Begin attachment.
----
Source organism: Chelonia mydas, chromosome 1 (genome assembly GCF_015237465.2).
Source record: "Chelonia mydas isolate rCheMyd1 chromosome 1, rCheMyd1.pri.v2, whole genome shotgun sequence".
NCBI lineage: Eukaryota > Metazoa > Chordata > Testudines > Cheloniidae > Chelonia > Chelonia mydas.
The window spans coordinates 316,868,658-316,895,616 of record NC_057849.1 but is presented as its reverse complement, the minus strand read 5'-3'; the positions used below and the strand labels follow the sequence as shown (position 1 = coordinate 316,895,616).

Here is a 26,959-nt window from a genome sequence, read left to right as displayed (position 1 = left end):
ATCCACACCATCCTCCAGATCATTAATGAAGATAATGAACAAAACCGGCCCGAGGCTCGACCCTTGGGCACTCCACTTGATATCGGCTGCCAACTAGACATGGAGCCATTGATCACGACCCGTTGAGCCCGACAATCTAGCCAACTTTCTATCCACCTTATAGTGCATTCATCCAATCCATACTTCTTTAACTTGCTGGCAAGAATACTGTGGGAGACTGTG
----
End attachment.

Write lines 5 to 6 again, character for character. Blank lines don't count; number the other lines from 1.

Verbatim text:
Here is a 26,959-nt window from a genome sequence, read left to right as displayed (position 1 = left end):
ATCCACACCATCCTCCAGATCATTAATGAAGATAATGAACAAAACCGGCCCGAGGCTCGACCCTTGGGCACTCCACTTGATATCGGCTGCCAACTAGACATGGAGCCATTGATCACGACCCGTTGAGCCCGACAATCTAGCCAACTTTCTATCCACCTTATAGTGCATTCATCCAATCCATACTTCTTTAACTTGCTGGCAAGAATACTGTGGGAGACTGTG